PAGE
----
Now for the not so good:

A major complaint of the series is its portrayal of female characters. Mira is an excellent character who isn’t treated like the typical token female. Rather than focusing on her femininity, the series places her intelligence and knack for solving riddles at her core. There was however, one scene where Mira confessed her feelings to Adam and planted an unsolicited kiss on him (cue trope of the token female being at the center of yet another romance side plot), but they both awkwardly and hilariously brush it off and never acknowledge the act again. This scene was the epitome of teenage angst and although seemed to fall along the lines of stereotypical use of the token female, it instead seemed to act like a slap to the face of the main-guy main-girl romance trope. In this sense, this scene uniquely exemplified Mira’s use in the series as a whole.

 

Vanessa of the rival team, on the other hand, was a completely different story. The use of her character fell into a pool of problematic stereotypes, which was such a shame as she could have been utilized more smartly. She in conniving, tactful, and merciless—all great traits in an antagonist—however, her main weapon in fooling the other team is flirtation. She essentially strings Kai along, manipulating his budding feelings to her group’s benefit. This is Vanessa’s defining characteristic, and she constantly goes back to using this “technique” to get ahead.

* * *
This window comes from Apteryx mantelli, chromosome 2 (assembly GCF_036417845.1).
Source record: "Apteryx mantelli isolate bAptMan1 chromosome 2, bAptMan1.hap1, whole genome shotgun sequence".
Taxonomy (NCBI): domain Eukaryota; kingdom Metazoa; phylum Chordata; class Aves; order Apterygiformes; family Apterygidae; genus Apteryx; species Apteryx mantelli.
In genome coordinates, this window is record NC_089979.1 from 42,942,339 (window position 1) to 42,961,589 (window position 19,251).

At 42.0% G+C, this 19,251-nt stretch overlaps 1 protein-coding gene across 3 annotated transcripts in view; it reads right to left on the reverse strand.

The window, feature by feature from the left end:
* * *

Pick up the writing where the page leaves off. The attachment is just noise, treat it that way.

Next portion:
Vanessa is indeed an intelligent and resourceful person, so in stooping to using her “lady prowess” to get what she wants was completely unnecessary. This aspect of her character could have been incorporated much more interestingly, but instead fell into a plethora of negative female tropes.

 

Speaking of the antagonist team, these characters were quite bland as well. Skeet was interesting in that he appears to be a genuinely caring person who was just a part of a different group, whereas the other two were not very complex in only showing a few distinct character traits and not much else.

 

Another story element that received a mixed reaction was the ending of the series. Without spoiling too much, the series ends in live action, which is a personal gripe of mine. Mixing animation and live action is not favourable in my opinion, stylistically clashing in a negative way. It made the series feel cheap in that the switch truly made the series’ small budget apparent.

 

Finally, a point mentioned by YouTuber Norman Dubian (see his review here), as a Netflix-original series, The Hollow is not confined to any rules that traditional broadcasters hold it’s content towards. It could have taken even more risks with its storytelling. But I will personally let this one slide as the series as a whole is steeping in unique.

 

Overall, the pros of the series well outweigh its cons. The Hollow is a unique cartoon that tries and succeeds to be something different in the realm where originality is becoming difficult to come by. It truly stands out, and I highly recommend it!